Poems by C.R. Schwab

My New Book

It’s been almost exactly one year since my last blog post. As I write today, Boston remembers the terrible marathon bombing that occurred at that time. Meanwhile, I have just recently self-published a book of 63 poems titled “The Act of Free Falling.”

The poems fall into four sections: the first about animals, the second about nature and the seasons, the third are humorous, and the fourth are my thoughts as a nonagenarian.

The book is available for purchase through Amazon.com, for nine dollars.

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Since Spring has finally arrived, here is a relevant poem from my new book:

Crocuses

A salvo of purple bursts

barely above ground;

bright goblets drinking in

the newly warming sun,

preceded by striped grass-like leaves

having found their way

through matted, dried-up patches

in tiny urban front yards.

Closely examined, each flower reveals

a small stigma yielding in some varieties

saffron, that most expensive

of all gourmet flavoring.

At a time when evenings

welcome more daylight,

I am greeted by these heralds of spring

who exclaim in no uncertain terms:

it’s so close you can almost taste it.

 

 

Big News!

All (?) you faithful few followers of my poetry blog have probably wondered what’s happened since my last message, over two months ago– the one about Boston’s notorious marathon bombing. Just a few days ago, we heard about the furor created by the current Rolling Stone Magazine cover photo of Dzhokhar Tsarnaev, the surviving bomber. The photo, a “selflie,” was lambasted for making him look too glamorous. A cover line called him guilty, although noting that he was a “promising” student, who was foiled by his family, then turned into a monster. But enough of that!

My big news is that I have embarked on a self-publishing venture, a book of 60-some poems under the title of “The Act of Free Falling.” The cover and interior illustrations will be six photographs, mostly mine. CreateSpace will do some editing before printing copies to order, hopefully starting this fall. Let me know if you’re interested in buying a copy. The price, I assure you, will be quite modest.

Meanwhile, it’s “summertime and the livin’ is easy” (Gershwin’s Porgy and Bess). There are no jumping fish and no cotton, but our yard is growing wild. No longer having the energy to trim hedges and bushes, or to grow a few vegetables, I am content to sit back and let nature take its wild course, except in the case of my old Trumpet vine, which threatened to enclose the entire house in its grass, which I thought I had eliminated, but which keeps sprouting in myriad places within 20 feet of the original planting. I have decided to leave the Honeysuckle vine alone, because of its early summer fragrance. Last year’s Poison Hemlock is no more. In its place is a six foot Thistle plant, which I admire from a distance. Everything else: grass, weeds, and Morning Glories, thrived and spread during our Spring and early Summer. I must remind my grandson (who lives upstairs with his parents) to do some mowing and trimming before he flies off to college.

Exploded Bombs

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Two bombs in Boston’s Back Bay,
exploding in quick succession, one
with a short fuse.
                           Tamerlan,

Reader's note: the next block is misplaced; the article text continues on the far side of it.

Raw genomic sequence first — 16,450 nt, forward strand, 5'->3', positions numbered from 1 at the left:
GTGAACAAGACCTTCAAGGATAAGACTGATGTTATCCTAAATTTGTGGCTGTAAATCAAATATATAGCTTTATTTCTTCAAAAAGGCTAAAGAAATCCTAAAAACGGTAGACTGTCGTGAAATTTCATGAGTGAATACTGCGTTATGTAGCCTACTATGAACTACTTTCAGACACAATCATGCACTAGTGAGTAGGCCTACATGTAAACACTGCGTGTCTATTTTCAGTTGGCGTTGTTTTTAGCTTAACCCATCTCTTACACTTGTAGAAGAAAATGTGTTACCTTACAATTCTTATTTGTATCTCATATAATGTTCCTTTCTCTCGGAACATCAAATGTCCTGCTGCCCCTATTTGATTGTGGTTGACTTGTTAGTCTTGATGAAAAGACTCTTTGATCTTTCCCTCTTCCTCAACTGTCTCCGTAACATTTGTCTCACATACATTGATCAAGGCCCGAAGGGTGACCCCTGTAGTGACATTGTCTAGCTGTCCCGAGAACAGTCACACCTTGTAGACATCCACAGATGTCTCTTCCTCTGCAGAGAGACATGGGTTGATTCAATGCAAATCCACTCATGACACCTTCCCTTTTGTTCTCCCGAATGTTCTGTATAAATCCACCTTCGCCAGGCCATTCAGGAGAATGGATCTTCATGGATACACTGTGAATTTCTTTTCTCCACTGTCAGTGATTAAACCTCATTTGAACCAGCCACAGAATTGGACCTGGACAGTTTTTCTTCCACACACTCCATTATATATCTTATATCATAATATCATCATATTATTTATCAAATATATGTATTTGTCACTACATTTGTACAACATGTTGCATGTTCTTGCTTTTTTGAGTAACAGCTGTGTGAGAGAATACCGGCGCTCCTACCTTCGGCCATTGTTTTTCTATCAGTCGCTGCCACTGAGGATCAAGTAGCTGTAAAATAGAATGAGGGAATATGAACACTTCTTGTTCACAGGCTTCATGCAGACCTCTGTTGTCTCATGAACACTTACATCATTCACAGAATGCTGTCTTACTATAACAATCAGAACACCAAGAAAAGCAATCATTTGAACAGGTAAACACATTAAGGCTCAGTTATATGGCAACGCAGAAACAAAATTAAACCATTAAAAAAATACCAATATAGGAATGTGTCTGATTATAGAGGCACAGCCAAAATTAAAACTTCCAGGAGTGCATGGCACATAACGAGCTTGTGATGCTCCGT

the same as that ruthless Uzbek ruler
in the second half of the fourteenth century;
Timur the Lame, who conquered and savaged
Central Asia, terrorizing his foes
with pyramidic displays of the skulls
of countless numbers he defeated in battle,
a hero now in Uzbekistan.

 

Tamerlane
                
once the subject
of Bostonian Edgar A. Poe’s
first published poem in which
a romanticized Timur was one
“standing o’er empires haughtily –
a diadem’d outlaw.” Like later works
by this anxious author stemming
from despair over loss
of stable parentage, faded fortunes
and a teenage dying wife.

 

Boston’s terrible
                          Tamerlan,
torn between two worlds –
ours and Chechnyan. Russia.
Doors to both tightly closed:
“I don’t have a single American
friend – don’t understand them.”
Seduced by extremist voices,
going blindly to his doom,
in a hail of gunfire
in a peaceful Boston suburb.

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This poem is an outgrowth of a column written by Farah Stockman in the Boston Globe on April 23rd. She wrote some very thought-provoking comments about the elder Tsarnaev in which she says, “how do we fight terrorism when it springs from the violent fantasies of our own kids?” The answer, according to Marc Sageman, is “to wait for another fashion to come along and inspire these kids.”

Residents’ Day

AbigailAdams_640x400
This old house! If only
These old walls could talk
About those happy-sad happenings
That occurred over a life
Of more than two centuries.
The house that George wanted built
(But John and Abigail were first
To call this Palace their home),
That another George had burned
(After we torched Toronto).
The precious silver saved by Dolley,
Who set a very high example
For future First Hostesses to follow,
Where young Willie played and died,
While his father toiled and died
For the Union and emancipation;
And John–John hid underneath
His father’s desk shortly before
His mother tried to shield the body
Of her shot and dying husband.
A little later an ex-tenant’s son
Was judged the winner in a close race,
Harking back to the beginning
When the initial occupant
Lived to see his heir move in
To the President’s residence,
Though Abigail wasn’t there.
Her words “remember the women”
Echoed down to the time of Eleanor,
The ‘gold standard’ of First Ladies,
And the days of Barack and Michelle,
When this place became no longer
A “whites only” White House.
Will the Executive Mansion
Sometime house a First Husband?

Albinos Need an Azure Sky (And a Touch of Red)

Last Sunday, February 17th, I attended a poetry reading in Capitol Square, Arlington, at which seven or eight poems were read. Participating also were about twenty others in a contest and I was awarded first prize. No monetary award, but I can boast of my first contest win.

albinos picture

An early morn in February.
I plow my way along the pond
In a wonderland created
By the artist’s snowy brush:
Albino trees and shrubbery
Against a clear blue backdrop.

Following hearty winter servings
There is dessert for all tastes:
Whipped topping on the rocks,
On the benches and the fences;
Overhanging marshmallows,
And vanilla icing on a frozen cake.

For the others there is balm:
Suspended here from tree limbs,
Cotton balls to astringe
The open sores of winter’s fury,
Plus shaving cream upon the pond
To soothe the cuts of skaters’ blades.

Finally, daring the blast of winter,
White furry caterpillars
Dozing on drooping branches;
And ermine wraps to warm
The shivering naked bushes.
All nice except one thing:

Suprematists favored white on white;
To this plain albino scene
I’ve added an azure sky and
A hardy winter-staying red bird
Surrounded by snowy lace,
To be sent to all on Valentine’s day.